Dr Angela D’Rozario of the Woolcock Institute of Medical Research and her colleagues have just released an updated review on ways to improve the success of Obstructive Sleep Apnea therapy.
Approximately 1 billion people around the world have Obstructive Sleep Apnea (OSA), in which their airway partially or completely closes during sleep. This condition affects people’s health and is potentially life-threatening.
Continuous Positive Airway Pressure (CPAP) therapy is the most common intervention for people with OSA, but it is not an easy treatment to undertake. The dropout rate for CPAP therapy can be as high as 50 percent in the first year.
One way to improve patient compliance with CPAP therapy is to use ‘behavioural’ interventions. This term covers a wide range of practices that go hand-in-hand with a patient’s CPAP treatment. Examples are:
Dr D’Rozario and her colleagues looked at the evidence on how effective these behavioural treatments are. The researchers have published a paper in the journal Sleep Medicine Clinics. Interventions they found that work include:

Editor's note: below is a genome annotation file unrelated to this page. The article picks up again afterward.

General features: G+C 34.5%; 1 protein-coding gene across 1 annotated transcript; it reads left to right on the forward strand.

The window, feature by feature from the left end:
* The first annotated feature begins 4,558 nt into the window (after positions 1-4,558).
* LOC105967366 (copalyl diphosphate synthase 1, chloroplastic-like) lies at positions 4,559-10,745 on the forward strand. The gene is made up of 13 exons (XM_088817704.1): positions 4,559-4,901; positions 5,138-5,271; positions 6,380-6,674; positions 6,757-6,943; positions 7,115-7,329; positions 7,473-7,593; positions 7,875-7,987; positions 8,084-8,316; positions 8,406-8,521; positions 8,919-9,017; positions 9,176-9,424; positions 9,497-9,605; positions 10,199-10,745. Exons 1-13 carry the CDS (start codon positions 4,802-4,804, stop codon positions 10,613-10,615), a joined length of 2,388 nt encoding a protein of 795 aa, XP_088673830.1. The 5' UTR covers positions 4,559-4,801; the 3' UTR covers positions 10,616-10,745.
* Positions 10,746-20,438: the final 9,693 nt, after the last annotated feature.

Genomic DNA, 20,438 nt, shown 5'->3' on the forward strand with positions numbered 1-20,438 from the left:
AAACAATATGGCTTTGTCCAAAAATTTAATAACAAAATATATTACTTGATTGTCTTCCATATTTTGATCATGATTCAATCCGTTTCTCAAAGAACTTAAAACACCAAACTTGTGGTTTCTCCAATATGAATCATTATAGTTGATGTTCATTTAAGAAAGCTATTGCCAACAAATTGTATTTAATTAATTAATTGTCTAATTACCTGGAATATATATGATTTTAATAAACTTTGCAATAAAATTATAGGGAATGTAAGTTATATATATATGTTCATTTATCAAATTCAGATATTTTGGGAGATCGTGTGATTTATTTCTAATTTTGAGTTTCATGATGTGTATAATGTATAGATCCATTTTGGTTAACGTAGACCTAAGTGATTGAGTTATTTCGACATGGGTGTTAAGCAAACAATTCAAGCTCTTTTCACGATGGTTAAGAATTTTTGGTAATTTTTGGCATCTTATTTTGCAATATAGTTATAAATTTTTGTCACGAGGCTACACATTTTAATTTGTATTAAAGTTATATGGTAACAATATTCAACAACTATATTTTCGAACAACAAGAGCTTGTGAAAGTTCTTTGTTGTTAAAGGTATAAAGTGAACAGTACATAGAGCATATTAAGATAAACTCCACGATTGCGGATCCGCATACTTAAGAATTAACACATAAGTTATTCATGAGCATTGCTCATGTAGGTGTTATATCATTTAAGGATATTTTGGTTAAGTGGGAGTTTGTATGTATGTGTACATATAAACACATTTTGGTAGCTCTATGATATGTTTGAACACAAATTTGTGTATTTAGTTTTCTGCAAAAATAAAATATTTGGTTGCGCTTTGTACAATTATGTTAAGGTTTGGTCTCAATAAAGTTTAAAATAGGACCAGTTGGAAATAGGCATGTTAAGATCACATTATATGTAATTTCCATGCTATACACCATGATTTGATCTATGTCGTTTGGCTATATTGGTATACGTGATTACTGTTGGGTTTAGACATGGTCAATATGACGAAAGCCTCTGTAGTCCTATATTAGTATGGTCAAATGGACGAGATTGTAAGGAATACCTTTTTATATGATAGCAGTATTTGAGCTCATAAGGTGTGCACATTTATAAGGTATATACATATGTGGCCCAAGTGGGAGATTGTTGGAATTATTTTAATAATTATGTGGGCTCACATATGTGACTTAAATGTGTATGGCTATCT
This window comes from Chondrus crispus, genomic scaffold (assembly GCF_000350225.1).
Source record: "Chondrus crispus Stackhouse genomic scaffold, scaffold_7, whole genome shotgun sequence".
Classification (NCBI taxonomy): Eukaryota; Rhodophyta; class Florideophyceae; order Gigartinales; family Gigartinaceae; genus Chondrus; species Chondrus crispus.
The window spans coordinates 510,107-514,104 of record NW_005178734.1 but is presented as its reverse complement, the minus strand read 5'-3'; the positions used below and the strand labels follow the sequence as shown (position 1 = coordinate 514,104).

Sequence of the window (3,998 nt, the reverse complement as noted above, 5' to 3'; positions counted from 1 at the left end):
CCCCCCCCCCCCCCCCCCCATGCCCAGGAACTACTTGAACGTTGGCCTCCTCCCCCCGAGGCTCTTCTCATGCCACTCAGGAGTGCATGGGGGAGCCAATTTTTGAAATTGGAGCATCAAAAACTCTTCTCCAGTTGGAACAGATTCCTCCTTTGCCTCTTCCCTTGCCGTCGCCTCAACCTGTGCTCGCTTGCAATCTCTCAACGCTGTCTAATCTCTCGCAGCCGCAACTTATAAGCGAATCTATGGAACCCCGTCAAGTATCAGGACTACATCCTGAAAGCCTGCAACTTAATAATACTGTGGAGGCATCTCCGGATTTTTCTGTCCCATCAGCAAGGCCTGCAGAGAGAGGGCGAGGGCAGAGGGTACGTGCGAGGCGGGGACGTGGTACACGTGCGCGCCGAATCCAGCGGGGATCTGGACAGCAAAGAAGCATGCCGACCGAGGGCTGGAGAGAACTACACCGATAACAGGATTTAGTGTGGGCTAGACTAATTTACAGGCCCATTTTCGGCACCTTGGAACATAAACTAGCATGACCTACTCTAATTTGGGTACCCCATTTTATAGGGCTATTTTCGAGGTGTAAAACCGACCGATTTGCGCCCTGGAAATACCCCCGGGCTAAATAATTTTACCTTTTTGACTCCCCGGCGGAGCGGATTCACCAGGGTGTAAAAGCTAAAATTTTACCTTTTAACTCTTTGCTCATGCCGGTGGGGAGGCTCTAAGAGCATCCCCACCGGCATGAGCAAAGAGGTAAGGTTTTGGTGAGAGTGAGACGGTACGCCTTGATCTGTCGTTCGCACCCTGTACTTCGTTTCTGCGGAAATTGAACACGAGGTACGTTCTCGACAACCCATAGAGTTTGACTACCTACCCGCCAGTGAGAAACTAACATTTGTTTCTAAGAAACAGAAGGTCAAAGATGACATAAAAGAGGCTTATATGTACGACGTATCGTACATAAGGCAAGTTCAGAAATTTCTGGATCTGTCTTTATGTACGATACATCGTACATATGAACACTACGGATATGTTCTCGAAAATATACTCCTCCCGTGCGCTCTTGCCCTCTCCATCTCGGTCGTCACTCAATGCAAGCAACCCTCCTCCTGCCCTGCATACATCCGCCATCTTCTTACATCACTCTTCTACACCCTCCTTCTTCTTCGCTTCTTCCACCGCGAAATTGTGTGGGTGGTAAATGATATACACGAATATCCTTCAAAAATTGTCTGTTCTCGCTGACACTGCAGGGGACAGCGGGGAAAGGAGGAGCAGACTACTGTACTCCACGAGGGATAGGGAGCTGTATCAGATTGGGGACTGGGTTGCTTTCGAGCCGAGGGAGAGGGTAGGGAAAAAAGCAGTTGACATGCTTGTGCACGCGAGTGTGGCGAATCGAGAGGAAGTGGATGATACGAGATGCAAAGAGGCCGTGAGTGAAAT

The results of this analysis will help clinicians identify ways they can improve patient outcomes.
The Woolcock Clinic takes a holistic approach to patient care and treatment, and the behavioural treatments identified in Dr D’Rozario’s review paper are used in the Clinic.
The Woolcock is committed to continuous improvement and innovation, so staff at the Clinic will be able to use this study’s findings to hone treatment plans and implement new procedures to encourage patients to keep using their CPAP therapy.
$100 can provide a CPAP mask for use in our research.Donate now